01-11-2010, 05:44 AM
Not exactly sure why you dragged up a thread that is a few years old. Not likely any of the original posters care much one way or the other any more eh?

01-11-2010, 06:00 AM
Since this box store advise thing is such an issue, can't someone suggest to the TCNA that they send a memo of do's ad dont's to them At least for tile flooring in say: bathrooms and dry areas. Including floor prep and acceptable methods of installation?

01-11-2010, 06:15 AM
Seriosuly Kris? And you think the box stores or any retailer cares that much to know exactly what every product they sell can do, how it should be used, how it shouldn't be used, etc?

Retail stores exist to sell product. They are not in business to educate the consumer on what product would work best for any given situation.

Caveat Emptor!

01-11-2010, 06:52 AM
I hear you Joe. However, Let me ask you this: If you spoke to a district manager and said, "Hey, I read this online forum and as a professional Installer, I know your guys are giving consumers bad, money and time costing advise. Which may prohibit their future spending habits." "Would you like to do something about it?"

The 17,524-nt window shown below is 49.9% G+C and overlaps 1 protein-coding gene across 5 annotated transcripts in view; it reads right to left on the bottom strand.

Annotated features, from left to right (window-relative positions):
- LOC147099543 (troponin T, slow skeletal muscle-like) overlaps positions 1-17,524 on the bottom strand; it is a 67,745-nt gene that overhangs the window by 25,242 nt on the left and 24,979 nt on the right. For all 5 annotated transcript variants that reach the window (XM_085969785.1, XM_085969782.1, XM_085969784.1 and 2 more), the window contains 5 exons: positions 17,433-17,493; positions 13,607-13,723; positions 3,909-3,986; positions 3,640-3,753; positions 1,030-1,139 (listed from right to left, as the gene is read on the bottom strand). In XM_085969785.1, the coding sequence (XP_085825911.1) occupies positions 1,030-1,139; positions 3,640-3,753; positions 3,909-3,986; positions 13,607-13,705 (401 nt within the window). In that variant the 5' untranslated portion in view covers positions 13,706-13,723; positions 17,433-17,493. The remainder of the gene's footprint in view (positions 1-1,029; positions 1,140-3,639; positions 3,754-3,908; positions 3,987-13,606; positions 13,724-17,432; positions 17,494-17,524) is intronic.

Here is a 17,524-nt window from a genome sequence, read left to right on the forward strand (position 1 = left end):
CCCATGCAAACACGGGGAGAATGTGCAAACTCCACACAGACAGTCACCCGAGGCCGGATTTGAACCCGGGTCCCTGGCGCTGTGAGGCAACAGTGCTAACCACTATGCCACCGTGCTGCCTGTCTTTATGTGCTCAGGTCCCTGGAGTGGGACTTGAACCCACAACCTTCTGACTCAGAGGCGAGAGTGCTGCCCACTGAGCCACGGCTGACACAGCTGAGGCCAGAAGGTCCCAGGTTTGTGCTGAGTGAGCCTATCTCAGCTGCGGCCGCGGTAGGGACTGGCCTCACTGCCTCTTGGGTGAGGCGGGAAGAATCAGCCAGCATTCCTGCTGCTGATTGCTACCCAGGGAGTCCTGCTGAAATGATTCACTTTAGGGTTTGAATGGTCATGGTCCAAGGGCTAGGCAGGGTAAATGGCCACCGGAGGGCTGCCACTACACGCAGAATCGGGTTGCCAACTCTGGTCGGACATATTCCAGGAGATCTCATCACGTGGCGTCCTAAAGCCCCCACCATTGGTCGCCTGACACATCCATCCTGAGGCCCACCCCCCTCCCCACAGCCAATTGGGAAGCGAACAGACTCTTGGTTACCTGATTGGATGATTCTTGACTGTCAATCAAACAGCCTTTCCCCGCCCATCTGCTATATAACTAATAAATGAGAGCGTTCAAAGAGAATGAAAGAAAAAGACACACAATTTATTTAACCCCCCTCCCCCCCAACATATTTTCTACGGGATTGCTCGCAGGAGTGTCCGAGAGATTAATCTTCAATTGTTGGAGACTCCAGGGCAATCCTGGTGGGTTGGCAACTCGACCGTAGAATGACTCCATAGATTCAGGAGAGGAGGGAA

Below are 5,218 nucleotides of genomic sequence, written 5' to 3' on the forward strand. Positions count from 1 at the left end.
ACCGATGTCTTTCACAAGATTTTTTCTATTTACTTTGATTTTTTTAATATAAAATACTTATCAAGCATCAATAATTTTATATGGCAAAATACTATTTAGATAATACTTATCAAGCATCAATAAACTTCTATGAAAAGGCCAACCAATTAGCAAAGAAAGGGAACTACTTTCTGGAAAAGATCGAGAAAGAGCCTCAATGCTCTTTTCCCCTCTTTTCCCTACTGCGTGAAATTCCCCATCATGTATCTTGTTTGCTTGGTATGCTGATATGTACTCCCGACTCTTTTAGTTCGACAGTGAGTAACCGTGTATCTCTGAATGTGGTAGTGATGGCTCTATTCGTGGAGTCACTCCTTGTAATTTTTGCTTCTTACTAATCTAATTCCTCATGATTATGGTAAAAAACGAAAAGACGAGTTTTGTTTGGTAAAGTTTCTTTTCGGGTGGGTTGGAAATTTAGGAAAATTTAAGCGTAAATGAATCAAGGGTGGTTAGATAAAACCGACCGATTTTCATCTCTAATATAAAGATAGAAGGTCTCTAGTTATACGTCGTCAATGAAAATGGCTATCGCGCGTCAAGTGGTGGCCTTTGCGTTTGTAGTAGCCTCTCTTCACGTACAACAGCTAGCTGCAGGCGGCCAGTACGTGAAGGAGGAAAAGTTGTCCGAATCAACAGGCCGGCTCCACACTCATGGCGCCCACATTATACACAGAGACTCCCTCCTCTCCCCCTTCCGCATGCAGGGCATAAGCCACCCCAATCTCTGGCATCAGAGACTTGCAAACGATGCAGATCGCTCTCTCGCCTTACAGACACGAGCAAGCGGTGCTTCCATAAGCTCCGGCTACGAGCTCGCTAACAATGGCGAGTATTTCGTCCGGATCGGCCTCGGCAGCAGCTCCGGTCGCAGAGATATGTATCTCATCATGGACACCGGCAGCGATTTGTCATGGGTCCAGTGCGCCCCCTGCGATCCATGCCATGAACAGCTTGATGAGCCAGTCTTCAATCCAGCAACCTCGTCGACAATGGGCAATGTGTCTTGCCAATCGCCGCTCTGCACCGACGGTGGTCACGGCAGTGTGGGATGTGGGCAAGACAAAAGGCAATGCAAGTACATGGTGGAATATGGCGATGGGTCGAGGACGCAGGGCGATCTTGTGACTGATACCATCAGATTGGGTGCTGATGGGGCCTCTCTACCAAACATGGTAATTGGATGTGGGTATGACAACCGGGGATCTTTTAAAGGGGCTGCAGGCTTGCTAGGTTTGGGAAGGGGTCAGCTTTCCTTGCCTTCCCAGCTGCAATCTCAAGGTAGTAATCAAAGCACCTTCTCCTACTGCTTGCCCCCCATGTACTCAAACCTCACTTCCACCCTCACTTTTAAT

We know their answer is yes...

Look I don't know everything. I've been doing tile installs for a while and have had so many discussions with customers/homeowners saying HD told them this product is ok for their bathroom floor, this works over vinyl... blah blah.

I mean it's keeping me busy fixing homeowner stuff etc... but I feel terribly for them. Misguided ya know.

Bottom line is, I think in good contiense conceinse conshense (cant figure out how to spell it) someone otta create something for the big stores to educate employees.

Brian in San Diego
01-11-2010, 07:20 AM
Back before my time on this forum the forum owners offered some type of educational program to HD for their employees...HD didn't take them up on the offer.

To Bill, Glad to have you aboard. Stick around and browse this forum...lots of education lies within.